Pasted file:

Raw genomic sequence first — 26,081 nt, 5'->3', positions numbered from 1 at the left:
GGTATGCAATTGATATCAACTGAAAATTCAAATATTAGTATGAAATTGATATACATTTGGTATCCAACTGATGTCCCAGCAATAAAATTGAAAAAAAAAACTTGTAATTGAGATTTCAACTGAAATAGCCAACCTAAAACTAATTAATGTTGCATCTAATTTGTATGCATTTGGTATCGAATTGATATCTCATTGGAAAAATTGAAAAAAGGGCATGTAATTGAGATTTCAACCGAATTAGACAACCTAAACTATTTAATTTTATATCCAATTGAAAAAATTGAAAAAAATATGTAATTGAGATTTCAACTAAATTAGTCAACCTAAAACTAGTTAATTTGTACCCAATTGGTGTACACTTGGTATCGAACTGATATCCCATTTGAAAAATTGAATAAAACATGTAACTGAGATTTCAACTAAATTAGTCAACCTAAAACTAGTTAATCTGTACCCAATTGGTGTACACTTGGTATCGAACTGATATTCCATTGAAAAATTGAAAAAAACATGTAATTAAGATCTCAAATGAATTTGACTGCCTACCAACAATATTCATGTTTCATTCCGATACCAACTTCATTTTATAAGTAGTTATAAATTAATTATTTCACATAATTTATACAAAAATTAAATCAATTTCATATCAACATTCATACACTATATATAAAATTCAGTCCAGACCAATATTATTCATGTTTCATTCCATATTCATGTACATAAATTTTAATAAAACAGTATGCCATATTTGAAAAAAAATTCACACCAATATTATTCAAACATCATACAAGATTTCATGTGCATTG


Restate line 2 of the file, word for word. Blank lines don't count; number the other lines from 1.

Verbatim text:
GGTATGCAATTGATATCAACTGAAAATTCAAATATTAGTATGAAATTGATATACATTTGGTATCCAACTGATGTCCCAGCAATAAAATTGAAAAAAAAAACTTGTAATTGAGATTTCAACTGAAATAGCCAACCTAAAACTAATTAATGTTGCATCTAATTTGTATGCATTTGGTATCGAATTGATATCTCATTGGAAAAATTGAAAAAAGGGCATGTAATTGAGATTTCAACCGAATTAGACAACCTAAACTATTTAATTTTATATCCAATTGAAAAAATTGAAAAAAATATGTAATTGAGATTTCAACTAAATTAGTCAACCTAAAACTAGTTAATTTGTACCCAATTGGTGTACACTTGGTATCGAACTGATATCCCATTTGAAAAATTGAATAAAACATGTAACTGAGATTTCAACTAAATTAGTCAACCTAAAACTAGTTAATCTGTACCCAATTGGTGTACACTTGGTATCGAACTGATATTCCATTGAAAAATTGAAAAAAACATGTAATTAAGATCTCAAATGAATTTGACTGCCTACCAACAATATTCATGTTTCATTCCGATACCAACTTCATTTTATAAGTAGTTATAAATTAATTATTTCACATAATTTATACAAAAATTAAATCAATTTCATATCAACATTCATACACTATATATAAAATTCAGTCCAGACCAATATTATTCATGTTTCATTCCATATTCATGTACATAAATTTTAATAAAACAGTATGCCATATTTGAAAAAAAATTCACACCAATATTATTCAAACATCATACAAGATTTCATGTGCATTG